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11 meters and Morse code:



Jeff Johns wrote:
> 
> On Tue, 26 Oct 1999 20:22:33 +0000, Margaret Leber <maggie@voicenet.com> wrote:
> 
> > How much more usage would you see of HF--and how much bigger a
> > constituency would those bands therefore have--if Morse proficiency was
> > not a requirement
> 
> There would be much more usage and it would end up sounding just like 11
> meters. 

Jeff, I have to disagree. That's a canard I've heard trotted out way too
often. Morse does not make people either considerate or law-abiding. 

And I'm not talking about making HF *easier* to get on, as such. I'm
talking about making the knowlege requirements to earn the privilege
make sense for something outside a museum. 

I hold in my hands this evening a 1939 ARRL handbook. It's
funny...there's not one bit of nostalgia in it. What there *is* in it,
though, on nearly the very first page, is "The Amateur's Code" --written
in 1923. It's still in the 1999 edition, on the very same page. Theres a
number of Boy-scoutly virtues enshrined there. 

"The Amateur is Gentlemanly. He never knowingly uses the air for his own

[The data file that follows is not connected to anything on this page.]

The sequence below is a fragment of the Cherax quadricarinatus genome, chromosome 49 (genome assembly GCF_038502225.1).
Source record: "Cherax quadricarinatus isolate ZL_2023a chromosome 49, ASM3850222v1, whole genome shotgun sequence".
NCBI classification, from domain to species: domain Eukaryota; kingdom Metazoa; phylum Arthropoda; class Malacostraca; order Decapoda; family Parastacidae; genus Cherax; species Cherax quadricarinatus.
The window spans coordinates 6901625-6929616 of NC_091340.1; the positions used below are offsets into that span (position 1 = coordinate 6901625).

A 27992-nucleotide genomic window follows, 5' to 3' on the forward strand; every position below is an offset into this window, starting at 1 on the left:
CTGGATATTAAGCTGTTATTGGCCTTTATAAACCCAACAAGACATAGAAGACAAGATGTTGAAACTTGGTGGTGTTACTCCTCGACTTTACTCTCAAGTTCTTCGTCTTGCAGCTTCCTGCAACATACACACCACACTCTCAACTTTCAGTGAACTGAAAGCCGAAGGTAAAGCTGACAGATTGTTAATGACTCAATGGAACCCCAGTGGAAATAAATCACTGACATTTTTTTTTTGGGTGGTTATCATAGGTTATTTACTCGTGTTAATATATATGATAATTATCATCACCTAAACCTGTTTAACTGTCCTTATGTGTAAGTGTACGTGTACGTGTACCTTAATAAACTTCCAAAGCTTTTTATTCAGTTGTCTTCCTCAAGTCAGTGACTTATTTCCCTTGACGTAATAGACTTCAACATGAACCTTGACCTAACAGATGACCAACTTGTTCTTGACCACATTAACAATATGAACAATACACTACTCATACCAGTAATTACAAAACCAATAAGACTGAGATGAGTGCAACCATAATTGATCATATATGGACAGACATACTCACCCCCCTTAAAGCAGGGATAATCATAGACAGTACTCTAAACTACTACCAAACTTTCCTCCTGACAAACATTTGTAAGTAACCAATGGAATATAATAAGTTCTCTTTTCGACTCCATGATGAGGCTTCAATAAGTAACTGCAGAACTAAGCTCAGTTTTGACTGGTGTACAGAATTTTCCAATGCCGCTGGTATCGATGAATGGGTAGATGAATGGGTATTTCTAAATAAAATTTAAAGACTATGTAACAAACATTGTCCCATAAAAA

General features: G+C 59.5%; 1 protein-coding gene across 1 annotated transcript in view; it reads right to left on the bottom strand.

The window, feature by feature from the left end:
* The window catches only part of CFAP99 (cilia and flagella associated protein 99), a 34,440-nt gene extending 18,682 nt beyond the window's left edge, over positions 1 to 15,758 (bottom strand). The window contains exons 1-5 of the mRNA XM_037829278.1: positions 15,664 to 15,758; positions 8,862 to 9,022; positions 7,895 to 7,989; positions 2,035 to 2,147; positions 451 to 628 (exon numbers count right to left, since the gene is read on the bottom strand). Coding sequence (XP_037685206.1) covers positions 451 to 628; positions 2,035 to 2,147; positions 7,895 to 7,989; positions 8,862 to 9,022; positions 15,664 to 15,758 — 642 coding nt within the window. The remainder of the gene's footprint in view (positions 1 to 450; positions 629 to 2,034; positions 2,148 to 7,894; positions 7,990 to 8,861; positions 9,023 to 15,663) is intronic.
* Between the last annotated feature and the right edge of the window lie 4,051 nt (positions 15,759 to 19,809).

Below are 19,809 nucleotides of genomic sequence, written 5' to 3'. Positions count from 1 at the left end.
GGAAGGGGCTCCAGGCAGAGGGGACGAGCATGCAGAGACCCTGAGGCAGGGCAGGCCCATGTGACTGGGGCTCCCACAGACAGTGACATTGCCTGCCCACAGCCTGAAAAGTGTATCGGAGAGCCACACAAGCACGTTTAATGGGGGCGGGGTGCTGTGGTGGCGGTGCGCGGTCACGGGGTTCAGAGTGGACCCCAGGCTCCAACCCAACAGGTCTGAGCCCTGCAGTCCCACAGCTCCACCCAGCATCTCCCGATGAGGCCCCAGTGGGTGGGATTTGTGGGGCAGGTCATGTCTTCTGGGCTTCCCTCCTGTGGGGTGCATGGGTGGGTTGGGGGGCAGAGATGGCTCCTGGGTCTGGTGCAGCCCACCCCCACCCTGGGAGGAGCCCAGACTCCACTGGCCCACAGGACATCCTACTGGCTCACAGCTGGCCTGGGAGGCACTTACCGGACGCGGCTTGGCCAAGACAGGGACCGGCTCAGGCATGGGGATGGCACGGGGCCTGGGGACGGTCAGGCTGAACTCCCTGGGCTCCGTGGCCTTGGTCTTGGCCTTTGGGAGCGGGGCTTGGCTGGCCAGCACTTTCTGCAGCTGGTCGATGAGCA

amusement in suh a way as to lessen the pleasure of others...."
"Loyal..." "Friendly..." "Balanced..." "Patriotic..." All very
admirable.

And you know what else? "The Amateur is Progressive. He keeps his
station abreast of science..." 

The current public perception is so strong that amateur radio exists to
*preserve old technology* that there are distractor answers on the
current Novice exam elements that offer *that* as our reason for being.
People are *amazed* when I tell them I work through satellites, and that
*that* has something to with amateur radio.

People like doing work like Bob Bruninga are the best hope that "packet
radio"--and the amateur digital modes in general-- have to avoid sliding
into irrelevance. And amateur satellites are one of the most intersting
stories we have to tell the public as we enter the next cetntury.

But since you mention 11 meters, let me tell you: The problem with 11
meters isn't that there's no code. It's that there's no testing, no
licence, and no policing. 

73 de ex-KPT4447, back before they gave up licencing all together and 11
meters *really* hit the toity. 

-- 
_________________________________________________________________________
-ICQ 7161096-/ __     _) Margaret Stephanie Leber <maggie@voicenet.com>/
-AOPA 925383/(, /|  /|    http://www.voicenet.com/~maggie/maggie.html /
AMSAT 32844/   / | / |  _   _   _    `  "The art of progress consists/
ARRL 39280/ ) /  |/  |_(_(_(_/_(_/__(__(/_ of preserving order amid /
EAA 600137 (_/   '        .-/ .-/    change and change amid order."/
-KB3DXS-/________________(_/ (_/__________________A.N.Whitehead___/
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